5. We had hoped that, in view of our immediate and independent recognition of the need for men and for women in spheres of work more directly concerned with the conduct of the War, it might have been possible to allow the retention of this limited number in our service. For this reason and in view of the special work entrusted to us, to which reference is made in the succeeding paragraph, we deeply regret the necessity that was felt by the Lords Commissioners of Your Majesty's Treasury to discontinue all payments to the remaining staff from the 31st March of this year. We loyally accept the decision, but at the same time we feel that the complete closing down of the office and the dispersal of the staff must make it more difficult to gather up the broken threads when the time comes for the resumption of the Commission's work.
6. We have been able, nevertheless, to complete our First Interim Report on Essex, although our visitation of the remainder of the County and of the Cities of London and Westminster remains unfinished.
In Essex the strategic importance of the County rendered the movements of our Investigators so suspicious in the eyes of the Military Authorities that, in view of the trouble caused by their constant arrest, detention and release, we desisted from further investigation at the request of the Chief Constable.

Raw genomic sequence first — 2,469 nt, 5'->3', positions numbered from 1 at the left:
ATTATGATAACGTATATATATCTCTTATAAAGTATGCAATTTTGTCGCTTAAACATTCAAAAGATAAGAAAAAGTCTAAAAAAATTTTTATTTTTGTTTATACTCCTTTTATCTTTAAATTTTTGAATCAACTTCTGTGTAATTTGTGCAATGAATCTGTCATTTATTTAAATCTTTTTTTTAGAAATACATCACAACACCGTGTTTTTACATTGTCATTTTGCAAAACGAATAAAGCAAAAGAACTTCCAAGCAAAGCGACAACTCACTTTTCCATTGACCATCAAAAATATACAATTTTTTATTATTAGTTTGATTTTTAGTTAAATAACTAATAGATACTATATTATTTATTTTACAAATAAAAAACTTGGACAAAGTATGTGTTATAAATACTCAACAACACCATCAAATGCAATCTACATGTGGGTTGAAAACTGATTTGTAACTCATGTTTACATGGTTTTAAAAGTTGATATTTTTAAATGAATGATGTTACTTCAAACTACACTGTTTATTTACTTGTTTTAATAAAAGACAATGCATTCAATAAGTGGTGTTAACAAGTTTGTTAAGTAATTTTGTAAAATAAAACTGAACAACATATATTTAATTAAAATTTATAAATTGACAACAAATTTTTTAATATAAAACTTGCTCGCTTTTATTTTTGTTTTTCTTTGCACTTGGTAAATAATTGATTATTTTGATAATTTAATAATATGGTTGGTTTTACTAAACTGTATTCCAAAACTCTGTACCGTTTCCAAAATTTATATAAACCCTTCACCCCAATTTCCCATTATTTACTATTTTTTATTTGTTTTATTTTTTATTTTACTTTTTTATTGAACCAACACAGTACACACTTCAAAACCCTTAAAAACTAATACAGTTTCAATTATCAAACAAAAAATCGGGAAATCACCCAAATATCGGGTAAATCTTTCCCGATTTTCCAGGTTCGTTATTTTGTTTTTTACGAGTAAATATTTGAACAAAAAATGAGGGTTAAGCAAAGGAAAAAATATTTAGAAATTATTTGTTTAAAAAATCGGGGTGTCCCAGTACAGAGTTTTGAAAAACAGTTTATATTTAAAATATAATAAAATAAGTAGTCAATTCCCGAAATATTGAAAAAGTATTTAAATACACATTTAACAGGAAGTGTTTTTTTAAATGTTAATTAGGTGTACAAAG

In London our progress was uninterrupted save by the limitation of our staff as described above, and we have completed a large part of the records and plans of churches and other structures. In especial, we have prepared a plan of Westminster Abbey and its precincts, which we believe to be the first attempt to make an exhaustive survey of the medieval monastic remains. We owe a debt of gratitude to Mr. J.O. Cheadle, A.R.I.B.A., for the loan of drawings in this connection, which he generously placed at our disposal, and we desire to refer here to the remarkable series of full-plate photographs of the interior of the Abbey, and St. Paul's Cathedral, which has been taken by Mr. J. W. Bloe, one of our senior investigators.